With Anand's excellent article, it's clear that the sequential read/write thoroughput doesn't matter so much - all SSDs, even the notorious JMicron series, can do a good job on that metric. What is relevant to our daily use is the random write rate. Latencies and IOs/second are the most important metric in the realm of SSD.

    Based on that, I would suggest Anand (and other Tech reporters) to include a real world test of evaluating the Random Write performance for SSD. Because current real-world tests: booting windows, loading games, rendering 3D, etc. they focus on the random read. However, measuring how long it takes to install Windows, Microsoft Visual Studio, or a 4-GB PC Game would thoroughly test the Random Write / Latency performance. I think this is a good complementary of our current testing methodology
    Reply
  • Sabresiberian - Tuesday, March 31, 2009 - link

    Just wanted to add my thanks to Anand for this article in particular and for the quality work he has done over the years; I am so grateful for Anandtech's quality and information and the fact that it has been maintained! Reply
  • Sabresiberian - Tuesday, March 31, 2009 - link

    Oops didn't proof, sorry about the misspell Anand! Reply
  • hongmingc - Saturday, March 28, 2009 - link

    Anand, This is a great Article and a good story too.
    The OCZ story caught my attention that a quick firmware upgrade make a big improvement. From my understanding that SSD system designers try to trade off Space, Speed, and Durability (Also SSD :)) due the nature of NAND flash.
    We can clearly see the trade off of Space and Speed when SSD is getting more full the slower the speed (This is due to out-of-place write to increase the write operation and a block reclaim routine). However, Speed is also sacrificed to achieve the Durability (by doing wear leveling). Remember SLC nand's life time is about 100K write, while MLC nand has only about 10K write. Without considering doing wear leveling to improve the life cycle of the SSD, the firmware can be much simple and easy which will improve the write operation speed quite a bit.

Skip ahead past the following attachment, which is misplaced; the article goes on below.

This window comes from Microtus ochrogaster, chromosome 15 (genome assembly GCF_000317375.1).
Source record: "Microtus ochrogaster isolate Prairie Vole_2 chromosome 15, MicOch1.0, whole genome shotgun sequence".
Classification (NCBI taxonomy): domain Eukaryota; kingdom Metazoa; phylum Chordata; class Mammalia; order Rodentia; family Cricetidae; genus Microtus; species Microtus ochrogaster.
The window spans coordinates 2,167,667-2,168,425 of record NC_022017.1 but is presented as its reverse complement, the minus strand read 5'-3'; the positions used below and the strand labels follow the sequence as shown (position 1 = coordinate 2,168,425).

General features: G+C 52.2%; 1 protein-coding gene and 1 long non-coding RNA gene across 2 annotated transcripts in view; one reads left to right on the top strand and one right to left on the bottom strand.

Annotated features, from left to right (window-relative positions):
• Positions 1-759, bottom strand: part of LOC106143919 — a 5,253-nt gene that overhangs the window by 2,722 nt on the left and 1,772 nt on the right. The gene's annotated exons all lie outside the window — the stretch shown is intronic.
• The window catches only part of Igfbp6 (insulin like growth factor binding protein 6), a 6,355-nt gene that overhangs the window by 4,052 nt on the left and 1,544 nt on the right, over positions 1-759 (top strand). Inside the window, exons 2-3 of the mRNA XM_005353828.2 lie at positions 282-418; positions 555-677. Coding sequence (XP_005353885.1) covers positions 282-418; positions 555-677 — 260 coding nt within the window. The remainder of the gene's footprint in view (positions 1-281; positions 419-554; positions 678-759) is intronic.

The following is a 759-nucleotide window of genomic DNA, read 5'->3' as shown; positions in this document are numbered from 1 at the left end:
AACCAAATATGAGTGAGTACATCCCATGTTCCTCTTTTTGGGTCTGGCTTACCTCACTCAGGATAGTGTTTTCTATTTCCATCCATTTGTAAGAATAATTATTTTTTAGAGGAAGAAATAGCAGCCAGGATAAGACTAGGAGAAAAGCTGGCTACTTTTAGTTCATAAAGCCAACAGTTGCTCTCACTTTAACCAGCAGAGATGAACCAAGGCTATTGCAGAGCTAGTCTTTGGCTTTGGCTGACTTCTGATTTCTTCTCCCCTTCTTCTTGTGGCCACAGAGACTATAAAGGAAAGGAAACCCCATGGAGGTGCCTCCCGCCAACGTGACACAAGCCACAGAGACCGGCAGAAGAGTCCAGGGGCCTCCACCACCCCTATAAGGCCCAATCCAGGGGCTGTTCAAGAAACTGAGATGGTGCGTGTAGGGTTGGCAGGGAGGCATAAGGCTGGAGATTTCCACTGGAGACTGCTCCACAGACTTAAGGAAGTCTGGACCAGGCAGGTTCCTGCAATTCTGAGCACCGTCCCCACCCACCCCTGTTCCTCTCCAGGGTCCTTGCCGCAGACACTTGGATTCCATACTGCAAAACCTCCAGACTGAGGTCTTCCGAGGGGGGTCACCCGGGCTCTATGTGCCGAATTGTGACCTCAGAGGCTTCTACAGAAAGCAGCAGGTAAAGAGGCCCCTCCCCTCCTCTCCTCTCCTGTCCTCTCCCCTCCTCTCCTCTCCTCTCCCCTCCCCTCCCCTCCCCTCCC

I echo you that the performance test should reflect user's daily usage which can be small size files write and may not be 80% full.
    However, users may be more concern about the Durability, the life cycle of the SSD.
    Is there such a test? How long will the black box OCZ Vertex live?
    How long will the regular OCZ Vertex live? and How long will the X25 live?
    Reply
  • antcasq - Sunday, April 05, 2009 - link

    This article was excellent, explaining several issues regarding performance.

    It would be great if the next article abou ssd addresses durability and reliability.

    My main concert is the swap partition (Linux) or virtual memory file (Windows). I found an post in another website saying that this is not an issue. Is it true? I find it hard to believe. Maybe in a real world test/scenario the problem will arise.
    http://robert.penz.name/137/no-swap-partition-jour...">http://robert.penz.name/137/no-swap-partition-jour...

    I hope AnandTech can take my concerns into consideration.

    Best regards
    Reply